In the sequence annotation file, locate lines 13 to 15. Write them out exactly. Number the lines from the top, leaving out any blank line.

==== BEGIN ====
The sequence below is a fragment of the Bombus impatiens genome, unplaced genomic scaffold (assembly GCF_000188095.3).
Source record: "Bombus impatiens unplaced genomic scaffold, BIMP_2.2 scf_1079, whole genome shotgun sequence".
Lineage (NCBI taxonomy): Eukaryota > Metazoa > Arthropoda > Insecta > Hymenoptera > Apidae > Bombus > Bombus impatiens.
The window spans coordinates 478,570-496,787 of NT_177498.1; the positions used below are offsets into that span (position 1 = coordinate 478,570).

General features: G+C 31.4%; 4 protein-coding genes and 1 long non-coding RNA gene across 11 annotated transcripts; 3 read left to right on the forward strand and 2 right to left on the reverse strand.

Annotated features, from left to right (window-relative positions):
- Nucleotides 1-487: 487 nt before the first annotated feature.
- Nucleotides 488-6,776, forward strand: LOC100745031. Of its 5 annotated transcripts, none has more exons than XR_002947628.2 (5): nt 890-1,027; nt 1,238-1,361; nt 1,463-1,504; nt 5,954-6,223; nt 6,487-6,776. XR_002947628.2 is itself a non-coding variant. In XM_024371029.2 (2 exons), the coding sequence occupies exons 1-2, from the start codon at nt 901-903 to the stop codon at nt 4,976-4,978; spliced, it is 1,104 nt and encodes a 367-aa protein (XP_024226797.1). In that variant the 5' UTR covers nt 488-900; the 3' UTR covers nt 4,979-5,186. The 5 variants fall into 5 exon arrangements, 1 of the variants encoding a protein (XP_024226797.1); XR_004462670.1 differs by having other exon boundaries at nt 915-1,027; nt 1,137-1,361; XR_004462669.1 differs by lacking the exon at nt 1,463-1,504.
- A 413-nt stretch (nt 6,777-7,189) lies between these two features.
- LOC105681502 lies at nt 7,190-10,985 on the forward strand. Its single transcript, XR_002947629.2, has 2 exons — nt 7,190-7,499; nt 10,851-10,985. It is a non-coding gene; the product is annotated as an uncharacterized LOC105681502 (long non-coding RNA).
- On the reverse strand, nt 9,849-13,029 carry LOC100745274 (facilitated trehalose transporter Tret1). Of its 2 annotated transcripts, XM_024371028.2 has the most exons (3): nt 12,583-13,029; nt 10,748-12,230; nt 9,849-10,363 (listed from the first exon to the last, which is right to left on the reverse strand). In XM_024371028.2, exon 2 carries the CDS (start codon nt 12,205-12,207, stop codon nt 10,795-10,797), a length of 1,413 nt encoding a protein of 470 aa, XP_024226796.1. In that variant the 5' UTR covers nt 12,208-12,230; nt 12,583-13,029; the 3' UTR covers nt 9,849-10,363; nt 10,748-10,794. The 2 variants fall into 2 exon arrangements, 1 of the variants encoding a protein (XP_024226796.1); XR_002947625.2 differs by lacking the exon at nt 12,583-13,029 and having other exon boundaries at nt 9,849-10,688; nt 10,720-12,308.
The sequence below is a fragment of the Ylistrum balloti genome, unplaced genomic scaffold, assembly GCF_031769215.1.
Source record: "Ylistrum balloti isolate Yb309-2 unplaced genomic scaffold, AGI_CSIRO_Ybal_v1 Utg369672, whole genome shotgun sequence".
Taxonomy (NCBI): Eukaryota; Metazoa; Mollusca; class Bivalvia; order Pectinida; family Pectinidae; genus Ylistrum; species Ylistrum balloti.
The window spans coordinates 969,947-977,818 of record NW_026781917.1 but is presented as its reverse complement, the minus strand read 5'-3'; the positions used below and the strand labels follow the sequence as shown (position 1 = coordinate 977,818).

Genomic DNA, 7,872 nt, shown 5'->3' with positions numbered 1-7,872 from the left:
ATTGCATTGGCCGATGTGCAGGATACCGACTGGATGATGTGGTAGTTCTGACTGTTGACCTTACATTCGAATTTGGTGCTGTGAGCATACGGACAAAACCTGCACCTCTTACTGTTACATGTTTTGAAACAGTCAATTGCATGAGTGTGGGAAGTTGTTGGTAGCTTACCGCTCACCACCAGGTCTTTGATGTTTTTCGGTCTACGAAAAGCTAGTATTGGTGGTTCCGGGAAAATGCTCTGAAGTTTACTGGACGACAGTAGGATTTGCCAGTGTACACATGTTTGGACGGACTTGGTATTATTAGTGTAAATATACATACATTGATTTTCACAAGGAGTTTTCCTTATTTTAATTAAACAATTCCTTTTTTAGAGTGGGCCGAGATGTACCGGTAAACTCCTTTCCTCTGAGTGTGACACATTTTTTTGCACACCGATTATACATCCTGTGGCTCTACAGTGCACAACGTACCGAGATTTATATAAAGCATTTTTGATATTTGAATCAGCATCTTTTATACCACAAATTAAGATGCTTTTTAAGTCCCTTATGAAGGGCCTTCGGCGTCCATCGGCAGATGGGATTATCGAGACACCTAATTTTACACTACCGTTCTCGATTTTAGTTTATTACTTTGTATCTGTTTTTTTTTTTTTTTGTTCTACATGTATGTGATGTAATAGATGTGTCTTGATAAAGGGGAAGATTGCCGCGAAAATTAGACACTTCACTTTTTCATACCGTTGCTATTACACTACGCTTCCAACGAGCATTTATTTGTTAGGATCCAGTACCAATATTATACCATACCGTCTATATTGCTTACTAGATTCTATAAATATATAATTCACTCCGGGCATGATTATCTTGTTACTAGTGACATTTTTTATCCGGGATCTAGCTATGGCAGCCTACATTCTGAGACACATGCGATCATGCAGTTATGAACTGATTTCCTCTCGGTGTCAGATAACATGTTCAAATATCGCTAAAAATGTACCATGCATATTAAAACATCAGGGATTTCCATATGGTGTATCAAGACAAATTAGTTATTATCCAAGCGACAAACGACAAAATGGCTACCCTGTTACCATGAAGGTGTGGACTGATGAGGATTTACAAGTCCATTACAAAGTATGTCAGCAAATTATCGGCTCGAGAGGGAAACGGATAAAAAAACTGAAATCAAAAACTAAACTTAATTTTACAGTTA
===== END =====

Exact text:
Source record: "Ylistrum balloti isolate Yb309-2 unplaced genomic scaffold, AGI_CSIRO_Ybal_v1 Utg369672, whole genome shotgun sequence".
Taxonomy (NCBI): Eukaryota; Metazoa; Mollusca; class Bivalvia; order Pectinida; family Pectinidae; genus Ylistrum; species Ylistrum balloti.
The window spans coordinates 969,947-977,818 of record NW_026781917.1 but is presented as its reverse complement, the minus strand read 5'-3'; the positions used below and the strand labels follow the sequence as shown (position 1 = coordinate 977,818).